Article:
Some of the money would go toward an emerging research institute
By Chloe Bennett
The Adirondack Park’s only four-year college is looking to expand its funding sources and boost enrollment using several grants. With about $3 million banked and $4 million more pursued, Paul Smith’s College is tracking new opportunities.
“As an institution, historically our college has relied on enrollment and our mission is about education and providing opportunity for students, so that’s core to our mission,” President Dan Kelting said. “But we recognize that we need to diversify our revenue sources and diversify our opportunities as an institution.”
Some of the money would be used for a new research institute on campus.
John Foppert, the college’s head forester and Zoë Smith, executive director of the Adirondack Watershed Institute (AWI), will travel to Atlanta in March to promote ideas on the college’s Forestry Research Institute, which Kelting said is in development. The National Science Foundation selected the college to share its plans for opening the institute in the future. If funded, the operation would focus on research around forest products and carbon sequestration in the Adirondacks and the surrounding Northern Forest region.
Research on campus is already operating under the institute’s name, Kelting said, with funding from The Nature Conservancy and the private forestry sector.
Kelting said the institute has been in the works for years with the help of Foppert, who is also an assistant professor of silviculture and economics at the college.
“This is an incredibly exciting time to be at Paul Smith’s,” Foppert said. “There’s a real start-up energy at the college right now and a very strong sense that we’re building something special.”
The institute’s development is using a model from a similar program at North Carolina State University, where Kelting used to work. It will also use AWI as inspiration.
“We’ll be eventually looking to build a Forestry Research Institute here on campus, just like we built the Adirondack Watershed Institute on campus,” Kelting said.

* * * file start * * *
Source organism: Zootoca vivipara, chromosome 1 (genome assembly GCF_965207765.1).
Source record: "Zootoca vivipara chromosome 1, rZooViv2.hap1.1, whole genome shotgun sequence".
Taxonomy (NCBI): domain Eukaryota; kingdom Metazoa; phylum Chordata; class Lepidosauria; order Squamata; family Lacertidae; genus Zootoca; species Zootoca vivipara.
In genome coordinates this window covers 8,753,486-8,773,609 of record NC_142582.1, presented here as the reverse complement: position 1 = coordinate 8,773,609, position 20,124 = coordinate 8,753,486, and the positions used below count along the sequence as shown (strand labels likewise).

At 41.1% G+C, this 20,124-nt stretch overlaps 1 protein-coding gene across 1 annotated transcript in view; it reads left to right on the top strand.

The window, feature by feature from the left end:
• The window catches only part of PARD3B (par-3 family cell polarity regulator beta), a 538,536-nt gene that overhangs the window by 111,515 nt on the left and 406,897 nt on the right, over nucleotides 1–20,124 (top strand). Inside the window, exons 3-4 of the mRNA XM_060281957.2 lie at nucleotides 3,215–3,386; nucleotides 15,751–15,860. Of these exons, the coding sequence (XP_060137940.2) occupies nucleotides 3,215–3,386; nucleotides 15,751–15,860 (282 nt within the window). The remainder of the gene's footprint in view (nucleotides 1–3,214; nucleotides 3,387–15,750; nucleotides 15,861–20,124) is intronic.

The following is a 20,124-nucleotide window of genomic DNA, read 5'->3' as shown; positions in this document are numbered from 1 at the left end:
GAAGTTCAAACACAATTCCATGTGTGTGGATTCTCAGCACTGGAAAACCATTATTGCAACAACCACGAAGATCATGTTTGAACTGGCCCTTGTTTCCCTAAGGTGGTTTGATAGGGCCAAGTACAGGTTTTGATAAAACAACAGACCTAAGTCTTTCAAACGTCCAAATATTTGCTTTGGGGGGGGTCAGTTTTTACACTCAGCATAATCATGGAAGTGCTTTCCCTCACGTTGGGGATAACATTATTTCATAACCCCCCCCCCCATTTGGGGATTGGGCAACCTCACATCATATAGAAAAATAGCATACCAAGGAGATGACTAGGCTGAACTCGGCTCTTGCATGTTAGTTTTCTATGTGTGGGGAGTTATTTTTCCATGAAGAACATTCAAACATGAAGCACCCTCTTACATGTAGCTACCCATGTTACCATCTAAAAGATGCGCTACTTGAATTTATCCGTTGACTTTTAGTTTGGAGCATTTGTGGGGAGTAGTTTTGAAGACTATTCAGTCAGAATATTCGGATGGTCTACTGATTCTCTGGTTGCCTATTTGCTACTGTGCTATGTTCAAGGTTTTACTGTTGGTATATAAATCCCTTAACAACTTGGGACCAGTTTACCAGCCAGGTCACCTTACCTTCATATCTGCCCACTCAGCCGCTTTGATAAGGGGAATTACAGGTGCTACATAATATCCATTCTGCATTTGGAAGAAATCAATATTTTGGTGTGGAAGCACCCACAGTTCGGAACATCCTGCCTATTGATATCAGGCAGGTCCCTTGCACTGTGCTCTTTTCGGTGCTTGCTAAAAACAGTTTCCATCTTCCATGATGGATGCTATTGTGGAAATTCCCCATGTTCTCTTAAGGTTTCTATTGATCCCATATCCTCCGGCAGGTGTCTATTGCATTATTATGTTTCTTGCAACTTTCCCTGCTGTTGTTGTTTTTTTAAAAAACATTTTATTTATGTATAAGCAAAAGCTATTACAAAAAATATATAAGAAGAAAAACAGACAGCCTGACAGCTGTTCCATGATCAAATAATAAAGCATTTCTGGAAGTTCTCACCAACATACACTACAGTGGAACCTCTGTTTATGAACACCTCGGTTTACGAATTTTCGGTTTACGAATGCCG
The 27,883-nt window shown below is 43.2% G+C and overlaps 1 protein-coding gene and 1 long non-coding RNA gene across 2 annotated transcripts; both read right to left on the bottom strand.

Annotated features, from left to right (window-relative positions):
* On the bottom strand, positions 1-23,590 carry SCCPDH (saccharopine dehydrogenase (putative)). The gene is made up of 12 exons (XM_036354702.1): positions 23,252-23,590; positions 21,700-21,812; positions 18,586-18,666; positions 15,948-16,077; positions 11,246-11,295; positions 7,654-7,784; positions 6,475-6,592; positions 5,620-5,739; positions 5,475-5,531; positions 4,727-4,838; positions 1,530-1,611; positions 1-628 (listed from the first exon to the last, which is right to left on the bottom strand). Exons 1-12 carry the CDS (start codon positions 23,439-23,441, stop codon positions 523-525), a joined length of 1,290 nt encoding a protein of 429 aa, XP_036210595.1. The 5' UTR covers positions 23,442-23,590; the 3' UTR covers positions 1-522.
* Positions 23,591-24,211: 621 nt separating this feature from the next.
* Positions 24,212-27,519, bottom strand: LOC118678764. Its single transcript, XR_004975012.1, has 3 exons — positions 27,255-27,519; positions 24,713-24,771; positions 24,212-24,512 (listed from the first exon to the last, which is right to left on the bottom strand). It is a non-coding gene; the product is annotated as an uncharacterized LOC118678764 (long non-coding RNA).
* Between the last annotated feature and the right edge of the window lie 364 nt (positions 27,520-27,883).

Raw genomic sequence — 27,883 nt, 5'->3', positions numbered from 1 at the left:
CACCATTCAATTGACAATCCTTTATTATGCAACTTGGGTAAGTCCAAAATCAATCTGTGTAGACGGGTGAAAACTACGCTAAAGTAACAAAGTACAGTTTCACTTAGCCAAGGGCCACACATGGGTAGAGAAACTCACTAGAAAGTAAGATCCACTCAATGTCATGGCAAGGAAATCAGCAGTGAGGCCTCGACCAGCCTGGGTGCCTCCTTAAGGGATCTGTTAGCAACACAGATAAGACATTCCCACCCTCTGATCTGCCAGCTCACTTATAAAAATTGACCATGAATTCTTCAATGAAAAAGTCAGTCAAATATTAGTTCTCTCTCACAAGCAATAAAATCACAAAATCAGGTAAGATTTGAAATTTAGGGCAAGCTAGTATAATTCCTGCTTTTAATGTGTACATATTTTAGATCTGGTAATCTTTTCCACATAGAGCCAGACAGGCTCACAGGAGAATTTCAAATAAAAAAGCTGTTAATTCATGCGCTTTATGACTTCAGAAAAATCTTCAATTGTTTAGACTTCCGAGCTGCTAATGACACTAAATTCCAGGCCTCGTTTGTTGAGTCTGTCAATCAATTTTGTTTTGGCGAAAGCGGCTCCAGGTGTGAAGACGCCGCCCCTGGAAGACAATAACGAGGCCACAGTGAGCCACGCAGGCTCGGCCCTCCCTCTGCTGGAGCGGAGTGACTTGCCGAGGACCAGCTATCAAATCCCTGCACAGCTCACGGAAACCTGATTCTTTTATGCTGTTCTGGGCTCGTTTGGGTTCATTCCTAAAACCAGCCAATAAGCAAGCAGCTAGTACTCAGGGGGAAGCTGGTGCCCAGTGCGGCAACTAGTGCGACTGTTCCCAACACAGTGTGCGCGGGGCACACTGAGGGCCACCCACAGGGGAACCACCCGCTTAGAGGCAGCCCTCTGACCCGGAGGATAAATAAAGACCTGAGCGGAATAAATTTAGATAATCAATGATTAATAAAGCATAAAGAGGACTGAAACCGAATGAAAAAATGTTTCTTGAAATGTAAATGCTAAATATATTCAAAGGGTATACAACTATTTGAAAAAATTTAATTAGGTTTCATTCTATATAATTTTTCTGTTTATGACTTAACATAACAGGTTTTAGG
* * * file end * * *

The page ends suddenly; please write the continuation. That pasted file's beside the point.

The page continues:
Paul Smith’s was awarded $1 million recently to update its water and wastewater systems. The college relies on its own wastewater treatment plant, Kelting said.
“This award ensures that we are providing clean, safe water for our students and are able to prepare for future growth at the college,” said Smith, who also works as the college’s research and grants officer. “The project is an investment in the next generation of leaders in climate change, forestry, and sustainability.”
Another grant was recently awarded to the college for sugar maple sap production research by the U.S. Department of Agriculture. Around $500,000 was given to Paul Smith’s to explore the relationship between tree health, crown size and sugar production using the college’s sugar bushes.
“Maple syrup production is a huge part of the economy here, in our culture, right here in the Northern Forest,” Kelting said. “So that’s a big exciting one that’s just started.”
The new funding comes after the college was nearing a deal to be acquired by The Fedcap Group, a nonprofit with a network of higher education institutions. The group took over some operations of the college before Paul Smith’s pulled out. Now, Kelting said the college is in “building mode.”
“We’re doing the things we need to do to become a thriving and sustainable college,” Kelting said.
Photo at top: Participants of Paul Smith’s College forestry program mill wood. Photo provided by Paul Smith’s College